This is the first of two blog posts that accompany RMC’s Introducing Agile webinars.This post covers the five Ws (Why, Who, What, When, and Where) of introducing agile and describes seven common pitfalls organizations make when adopting agile approaches.
View Webinar Wondering what agile is, or how to incorporate agile practices into your project management or product development process? Do more than simply add new tricks to your project toolbox! Learn how your projects can deliver organizational value more quickly with agile approaches and how to provide exceptional results, in less time, with more engaged teams. Join Mike Griffiths for this one-hour presentation on agile.
Agile Suitability Filters are tools to help assess if an agile approach could fit your organization and project. As with any subjective diagnostic tool, these methods are not hard-and-fast predictors of suitability or project success. The suitability filters described in this whitepaper should be used as conversation starters. Use them to have more objective discussions about the use of agile methods and where risks may be present.
The agile methodology may not be as far from traditional project management practices as you might think.This article provides an overview of ten agile techniques, and illustrates how applying these techniques can increase team effectiveness and overall project success.
Any endeavor with uncertainty runs the risk of unforeseen complexity and additional work. We can try to control this notoriously uncontrollable scope with expensive scope exploration work and documentation, or we can accept the uncertainty and direct that analysis energy toward the project. The tough sell is convincing the sponsors to embrace uncertainty. In the project world, quality (“good”) is non-negotiable. We either need to get things right the first time or pay the cost and time to correct work that does not meet quality standards.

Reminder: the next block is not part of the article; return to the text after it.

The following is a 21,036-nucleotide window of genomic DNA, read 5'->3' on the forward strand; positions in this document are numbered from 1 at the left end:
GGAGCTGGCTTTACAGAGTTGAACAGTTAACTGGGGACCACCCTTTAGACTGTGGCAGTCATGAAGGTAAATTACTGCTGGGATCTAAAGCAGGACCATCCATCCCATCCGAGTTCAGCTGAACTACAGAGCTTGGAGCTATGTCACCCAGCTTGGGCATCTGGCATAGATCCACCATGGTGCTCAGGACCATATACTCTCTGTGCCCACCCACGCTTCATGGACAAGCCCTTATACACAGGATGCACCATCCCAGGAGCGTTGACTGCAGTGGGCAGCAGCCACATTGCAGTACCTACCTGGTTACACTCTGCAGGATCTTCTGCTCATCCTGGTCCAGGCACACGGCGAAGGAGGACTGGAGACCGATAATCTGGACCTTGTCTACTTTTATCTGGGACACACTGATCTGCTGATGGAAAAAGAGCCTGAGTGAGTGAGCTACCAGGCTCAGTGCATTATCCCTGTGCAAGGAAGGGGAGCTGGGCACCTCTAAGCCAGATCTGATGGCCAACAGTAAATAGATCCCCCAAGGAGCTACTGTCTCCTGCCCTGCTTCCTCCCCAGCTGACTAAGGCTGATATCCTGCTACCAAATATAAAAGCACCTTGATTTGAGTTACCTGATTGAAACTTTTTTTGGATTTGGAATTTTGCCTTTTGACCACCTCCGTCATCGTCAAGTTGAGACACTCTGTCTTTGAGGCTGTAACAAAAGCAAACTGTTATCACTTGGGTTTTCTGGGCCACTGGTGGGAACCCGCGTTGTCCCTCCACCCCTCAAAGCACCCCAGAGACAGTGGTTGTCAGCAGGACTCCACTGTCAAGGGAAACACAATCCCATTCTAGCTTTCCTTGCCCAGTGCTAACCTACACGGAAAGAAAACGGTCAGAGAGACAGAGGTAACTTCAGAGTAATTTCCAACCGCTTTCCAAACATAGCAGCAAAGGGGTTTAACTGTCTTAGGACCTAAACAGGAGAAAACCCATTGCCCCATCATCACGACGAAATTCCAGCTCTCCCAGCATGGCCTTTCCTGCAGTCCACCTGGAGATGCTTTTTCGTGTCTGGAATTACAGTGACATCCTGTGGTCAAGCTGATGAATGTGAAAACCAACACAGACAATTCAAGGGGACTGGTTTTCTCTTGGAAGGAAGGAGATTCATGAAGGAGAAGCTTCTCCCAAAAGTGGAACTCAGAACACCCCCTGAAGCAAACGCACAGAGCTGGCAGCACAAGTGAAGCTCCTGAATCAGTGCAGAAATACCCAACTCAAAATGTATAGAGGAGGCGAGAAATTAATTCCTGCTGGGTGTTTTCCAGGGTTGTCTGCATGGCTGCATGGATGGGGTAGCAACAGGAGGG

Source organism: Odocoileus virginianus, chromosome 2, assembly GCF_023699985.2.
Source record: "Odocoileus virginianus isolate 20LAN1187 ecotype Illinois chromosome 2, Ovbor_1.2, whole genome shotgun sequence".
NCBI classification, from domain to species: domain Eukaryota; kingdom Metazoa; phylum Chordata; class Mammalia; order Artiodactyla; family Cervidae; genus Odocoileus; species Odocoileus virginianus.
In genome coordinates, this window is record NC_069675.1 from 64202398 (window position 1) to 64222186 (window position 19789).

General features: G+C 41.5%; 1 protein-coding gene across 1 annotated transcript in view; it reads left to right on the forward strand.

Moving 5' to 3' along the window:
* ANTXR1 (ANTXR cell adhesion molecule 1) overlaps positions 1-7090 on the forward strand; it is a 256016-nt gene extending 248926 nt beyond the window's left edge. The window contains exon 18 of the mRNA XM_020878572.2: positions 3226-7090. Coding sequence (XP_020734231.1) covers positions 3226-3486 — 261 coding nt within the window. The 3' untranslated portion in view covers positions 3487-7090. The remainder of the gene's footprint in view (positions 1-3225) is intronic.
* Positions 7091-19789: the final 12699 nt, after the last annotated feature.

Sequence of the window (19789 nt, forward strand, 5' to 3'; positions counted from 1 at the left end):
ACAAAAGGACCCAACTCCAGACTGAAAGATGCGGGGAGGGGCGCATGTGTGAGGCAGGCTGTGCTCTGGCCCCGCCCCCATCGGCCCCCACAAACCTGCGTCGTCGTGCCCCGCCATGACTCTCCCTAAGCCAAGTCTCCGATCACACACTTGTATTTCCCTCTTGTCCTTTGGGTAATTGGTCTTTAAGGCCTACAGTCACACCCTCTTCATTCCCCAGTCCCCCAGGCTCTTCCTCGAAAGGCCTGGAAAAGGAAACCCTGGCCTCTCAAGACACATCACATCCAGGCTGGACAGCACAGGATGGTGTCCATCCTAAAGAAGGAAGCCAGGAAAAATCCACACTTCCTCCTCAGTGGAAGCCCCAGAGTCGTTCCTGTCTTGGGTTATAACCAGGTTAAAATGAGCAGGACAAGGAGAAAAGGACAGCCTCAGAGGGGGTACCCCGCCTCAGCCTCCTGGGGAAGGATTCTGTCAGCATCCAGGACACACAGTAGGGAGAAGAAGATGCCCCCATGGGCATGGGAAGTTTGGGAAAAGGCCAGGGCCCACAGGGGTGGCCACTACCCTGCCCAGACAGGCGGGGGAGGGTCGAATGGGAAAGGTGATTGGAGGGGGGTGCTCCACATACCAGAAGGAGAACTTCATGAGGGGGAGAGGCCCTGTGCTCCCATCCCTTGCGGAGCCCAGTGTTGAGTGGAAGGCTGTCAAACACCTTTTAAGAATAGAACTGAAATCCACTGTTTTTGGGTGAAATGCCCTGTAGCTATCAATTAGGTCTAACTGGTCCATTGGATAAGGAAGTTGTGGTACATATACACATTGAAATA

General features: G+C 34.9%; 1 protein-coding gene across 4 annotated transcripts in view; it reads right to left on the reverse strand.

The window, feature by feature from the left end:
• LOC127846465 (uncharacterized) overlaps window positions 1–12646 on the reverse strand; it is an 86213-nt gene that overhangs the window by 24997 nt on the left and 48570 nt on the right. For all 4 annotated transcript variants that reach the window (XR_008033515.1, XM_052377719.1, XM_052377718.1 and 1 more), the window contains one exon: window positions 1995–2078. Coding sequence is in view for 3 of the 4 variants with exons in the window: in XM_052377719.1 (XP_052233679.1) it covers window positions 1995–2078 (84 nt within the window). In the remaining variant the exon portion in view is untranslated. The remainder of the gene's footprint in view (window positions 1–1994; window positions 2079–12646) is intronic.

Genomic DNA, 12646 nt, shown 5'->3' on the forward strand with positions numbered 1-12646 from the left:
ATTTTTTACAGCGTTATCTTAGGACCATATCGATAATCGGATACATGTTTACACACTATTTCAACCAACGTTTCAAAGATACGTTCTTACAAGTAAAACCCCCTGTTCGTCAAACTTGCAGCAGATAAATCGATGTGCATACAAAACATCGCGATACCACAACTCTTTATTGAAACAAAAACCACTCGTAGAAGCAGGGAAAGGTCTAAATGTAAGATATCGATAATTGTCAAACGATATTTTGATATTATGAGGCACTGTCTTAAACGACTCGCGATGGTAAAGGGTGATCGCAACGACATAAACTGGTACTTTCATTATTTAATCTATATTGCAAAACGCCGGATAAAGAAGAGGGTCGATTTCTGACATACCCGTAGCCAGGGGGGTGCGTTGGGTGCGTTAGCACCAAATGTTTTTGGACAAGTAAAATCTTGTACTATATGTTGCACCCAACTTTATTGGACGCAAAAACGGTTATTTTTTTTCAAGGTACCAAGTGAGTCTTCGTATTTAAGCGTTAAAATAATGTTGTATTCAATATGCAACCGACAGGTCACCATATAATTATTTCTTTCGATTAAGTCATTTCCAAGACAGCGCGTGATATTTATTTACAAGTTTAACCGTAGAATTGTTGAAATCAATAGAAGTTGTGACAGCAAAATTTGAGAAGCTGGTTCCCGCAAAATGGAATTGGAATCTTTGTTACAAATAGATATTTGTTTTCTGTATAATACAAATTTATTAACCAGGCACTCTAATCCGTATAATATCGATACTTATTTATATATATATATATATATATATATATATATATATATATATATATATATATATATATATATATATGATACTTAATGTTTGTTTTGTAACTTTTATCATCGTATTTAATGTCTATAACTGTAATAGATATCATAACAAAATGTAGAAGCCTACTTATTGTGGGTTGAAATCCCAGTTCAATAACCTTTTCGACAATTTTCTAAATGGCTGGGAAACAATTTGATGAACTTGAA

Analyze Why You Procrastinate
I generally don’t procrastinate― in fact, I often do things too early and end up reworking a bit when circumstances change. But when I do procrastinate, I become very frustrated with myself for letting something go that could have been done earlier under less time pressure. So why do we procrastinate? I have analyzed my delays and usually find when I dread doing a task (like paying bills or preparing taxes), I procrastinate. People also procrastinate when they are unsure about how to do a particular task. It is okay to procrastinate as long as you know why you delaying and have performed risk analysis.
Imagine this. You’ve been working on agile projects for years and decide one day that the PMI Agile Certified Practitioner (PMI-ACP)® credential would be just the thing to perk up your resume.
A bit of googling and asking around tells you that Mike Griffiths’ book PMI-ACP® Exam Prep is the best study guide for the exam.
In fact, it’s endorsed by no less an expert than “Agile Manifesto” coauthor Alistair Cockburn, who says, “I hope that everyone reads it, not just to pass the PMI-ACP® exam, but to learn agile development safely and effectively.”